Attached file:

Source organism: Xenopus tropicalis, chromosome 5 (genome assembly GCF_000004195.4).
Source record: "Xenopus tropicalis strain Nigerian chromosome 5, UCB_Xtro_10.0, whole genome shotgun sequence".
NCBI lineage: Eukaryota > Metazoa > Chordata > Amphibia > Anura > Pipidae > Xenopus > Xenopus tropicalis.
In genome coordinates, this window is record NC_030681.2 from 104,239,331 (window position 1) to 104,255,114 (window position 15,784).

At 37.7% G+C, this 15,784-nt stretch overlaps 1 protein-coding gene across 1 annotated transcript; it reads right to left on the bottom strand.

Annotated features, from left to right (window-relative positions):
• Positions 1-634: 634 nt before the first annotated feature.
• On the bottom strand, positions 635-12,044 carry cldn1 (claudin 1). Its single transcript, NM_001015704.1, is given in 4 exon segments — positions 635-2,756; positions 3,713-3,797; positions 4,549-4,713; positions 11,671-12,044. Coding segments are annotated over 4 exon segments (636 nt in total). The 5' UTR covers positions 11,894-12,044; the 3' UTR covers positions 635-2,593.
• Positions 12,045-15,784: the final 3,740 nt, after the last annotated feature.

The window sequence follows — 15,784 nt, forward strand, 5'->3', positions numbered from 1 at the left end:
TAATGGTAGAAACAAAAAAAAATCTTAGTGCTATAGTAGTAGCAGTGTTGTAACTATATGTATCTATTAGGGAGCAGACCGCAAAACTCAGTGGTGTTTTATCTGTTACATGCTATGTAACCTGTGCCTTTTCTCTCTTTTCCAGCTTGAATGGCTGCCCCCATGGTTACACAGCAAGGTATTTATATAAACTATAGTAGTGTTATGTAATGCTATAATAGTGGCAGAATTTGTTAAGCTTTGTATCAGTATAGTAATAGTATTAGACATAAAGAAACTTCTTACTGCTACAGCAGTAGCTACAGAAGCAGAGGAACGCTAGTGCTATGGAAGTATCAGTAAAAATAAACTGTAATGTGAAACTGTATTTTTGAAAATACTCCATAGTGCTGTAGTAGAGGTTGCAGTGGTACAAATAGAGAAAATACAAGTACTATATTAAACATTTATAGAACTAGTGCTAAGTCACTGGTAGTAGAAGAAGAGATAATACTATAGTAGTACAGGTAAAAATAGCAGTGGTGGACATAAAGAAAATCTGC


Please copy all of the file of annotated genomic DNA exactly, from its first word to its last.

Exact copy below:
Source organism: Xenopus tropicalis, chromosome 5 (genome assembly GCF_000004195.4).
Source record: "Xenopus tropicalis strain Nigerian chromosome 5, UCB_Xtro_10.0, whole genome shotgun sequence".
NCBI lineage: Eukaryota > Metazoa > Chordata > Amphibia > Anura > Pipidae > Xenopus > Xenopus tropicalis.
In genome coordinates, this window is record NC_030681.2 from 104,239,331 (window position 1) to 104,255,114 (window position 15,784).

At 37.7% G+C, this 15,784-nt stretch overlaps 1 protein-coding gene across 1 annotated transcript; it reads right to left on the bottom strand.

Annotated features, from left to right (window-relative positions):
• Positions 1-634: 634 nt before the first annotated feature.
• On the bottom strand, positions 635-12,044 carry cldn1 (claudin 1). Its single transcript, NM_001015704.1, is given in 4 exon segments — positions 635-2,756; positions 3,713-3,797; positions 4,549-4,713; positions 11,671-12,044. Coding segments are annotated over 4 exon segments (636 nt in total). The 5' UTR covers positions 11,894-12,044; the 3' UTR covers positions 635-2,593.
• Positions 12,045-15,784: the final 3,740 nt, after the last annotated feature.

The window sequence follows — 15,784 nt, forward strand, 5'->3', positions numbered from 1 at the left end:
TAATGGTAGAAACAAAAAAAAATCTTAGTGCTATAGTAGTAGCAGTGTTGTAACTATATGTATCTATTAGGGAGCAGACCGCAAAACTCAGTGGTGTTTTATCTGTTACATGCTATGTAACCTGTGCCTTTTCTCTCTTTTCCAGCTTGAATGGCTGCCCCCATGGTTACACAGCAAGGTATTTATATAAACTATAGTAGTGTTATGTAATGCTATAATAGTGGCAGAATTTGTTAAGCTTTGTATCAGTATAGTAATAGTATTAGACATAAAGAAACTTCTTACTGCTACAGCAGTAGCTACAGAAGCAGAGGAACGCTAGTGCTATGGAAGTATCAGTAAAAATAAACTGTAATGTGAAACTGTATTTTTGAAAATACTCCATAGTGCTGTAGTAGAGGTTGCAGTGGTACAAATAGAGAAAATACAAGTACTATATTAAACATTTATAGAACTAGTGCTAAGTCACTGGTAGTAGAAGAAGAGATAATACTATAGTAGTACAGGTAAAAATAGCAGTGGTGGACATAAAGAAAATCTGC